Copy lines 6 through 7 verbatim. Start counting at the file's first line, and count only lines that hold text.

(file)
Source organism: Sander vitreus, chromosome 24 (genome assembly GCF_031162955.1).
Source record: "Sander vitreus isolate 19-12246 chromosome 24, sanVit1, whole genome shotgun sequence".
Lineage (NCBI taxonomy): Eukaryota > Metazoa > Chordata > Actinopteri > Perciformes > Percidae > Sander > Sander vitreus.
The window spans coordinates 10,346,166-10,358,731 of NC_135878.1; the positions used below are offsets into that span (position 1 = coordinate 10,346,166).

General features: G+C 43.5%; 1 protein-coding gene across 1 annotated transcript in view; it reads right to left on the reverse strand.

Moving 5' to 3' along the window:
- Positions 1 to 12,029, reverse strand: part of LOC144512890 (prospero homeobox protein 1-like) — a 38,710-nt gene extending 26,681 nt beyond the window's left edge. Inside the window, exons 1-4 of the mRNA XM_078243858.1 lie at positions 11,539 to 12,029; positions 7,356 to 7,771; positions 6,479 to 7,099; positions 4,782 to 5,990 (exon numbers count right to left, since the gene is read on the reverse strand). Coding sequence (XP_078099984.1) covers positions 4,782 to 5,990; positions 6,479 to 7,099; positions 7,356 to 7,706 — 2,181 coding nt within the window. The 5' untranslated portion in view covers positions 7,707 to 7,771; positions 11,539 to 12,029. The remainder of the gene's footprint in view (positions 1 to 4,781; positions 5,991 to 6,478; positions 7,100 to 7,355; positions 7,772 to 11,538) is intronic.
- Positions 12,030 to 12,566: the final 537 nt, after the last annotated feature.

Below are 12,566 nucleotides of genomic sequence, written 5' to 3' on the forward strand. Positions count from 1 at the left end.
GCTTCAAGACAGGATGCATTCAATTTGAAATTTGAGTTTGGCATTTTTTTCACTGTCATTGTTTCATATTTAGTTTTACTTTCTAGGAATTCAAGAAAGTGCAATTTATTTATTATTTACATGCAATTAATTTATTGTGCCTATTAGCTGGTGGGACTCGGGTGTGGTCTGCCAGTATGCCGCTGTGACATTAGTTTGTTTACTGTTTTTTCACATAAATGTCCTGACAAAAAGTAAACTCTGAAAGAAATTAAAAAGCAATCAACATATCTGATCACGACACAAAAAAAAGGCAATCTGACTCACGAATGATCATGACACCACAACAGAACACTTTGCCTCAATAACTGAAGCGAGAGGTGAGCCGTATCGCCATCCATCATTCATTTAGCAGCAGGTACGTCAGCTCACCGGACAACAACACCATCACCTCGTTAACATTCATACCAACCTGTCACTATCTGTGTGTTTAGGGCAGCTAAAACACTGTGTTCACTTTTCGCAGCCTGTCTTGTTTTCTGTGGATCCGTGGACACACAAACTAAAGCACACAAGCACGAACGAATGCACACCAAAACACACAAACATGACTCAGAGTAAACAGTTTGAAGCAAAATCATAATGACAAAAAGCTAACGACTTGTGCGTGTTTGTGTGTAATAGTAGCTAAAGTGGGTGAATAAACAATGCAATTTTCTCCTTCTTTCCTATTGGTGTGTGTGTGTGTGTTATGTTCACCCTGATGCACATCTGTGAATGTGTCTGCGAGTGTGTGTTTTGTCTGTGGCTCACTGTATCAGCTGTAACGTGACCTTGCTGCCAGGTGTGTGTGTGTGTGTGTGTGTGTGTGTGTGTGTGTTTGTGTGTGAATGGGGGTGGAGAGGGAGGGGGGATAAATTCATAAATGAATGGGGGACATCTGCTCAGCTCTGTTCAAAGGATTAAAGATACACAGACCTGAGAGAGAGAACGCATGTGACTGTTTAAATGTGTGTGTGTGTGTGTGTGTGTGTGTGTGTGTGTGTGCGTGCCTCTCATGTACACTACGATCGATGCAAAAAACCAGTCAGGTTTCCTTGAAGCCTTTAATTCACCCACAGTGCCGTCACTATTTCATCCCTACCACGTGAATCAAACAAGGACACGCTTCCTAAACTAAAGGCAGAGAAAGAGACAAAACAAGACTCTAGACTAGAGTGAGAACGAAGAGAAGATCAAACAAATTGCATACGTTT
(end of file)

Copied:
Moving 5' to 3' along the window:
- Positions 1 to 12,029, reverse strand: part of LOC144512890 (prospero homeobox protein 1-like) — a 38,710-nt gene extending 26,681 nt beyond the window's left edge. Inside the window, exons 1-4 of the mRNA XM_078243858.1 lie at positions 11,539 to 12,029; positions 7,356 to 7,771; positions 6,479 to 7,099; positions 4,782 to 5,990 (exon numbers count right to left, since the gene is read on the reverse strand). Coding sequence (XP_078099984.1) covers positions 4,782 to 5,990; positions 6,479 to 7,099; positions 7,356 to 7,706 — 2,181 coding nt within the window. The 5' untranslated portion in view covers positions 7,707 to 7,771; positions 11,539 to 12,029. The remainder of the gene's footprint in view (positions 1 to 4,781; positions 5,991 to 6,478; positions 7,100 to 7,355; positions 7,772 to 11,538) is intronic.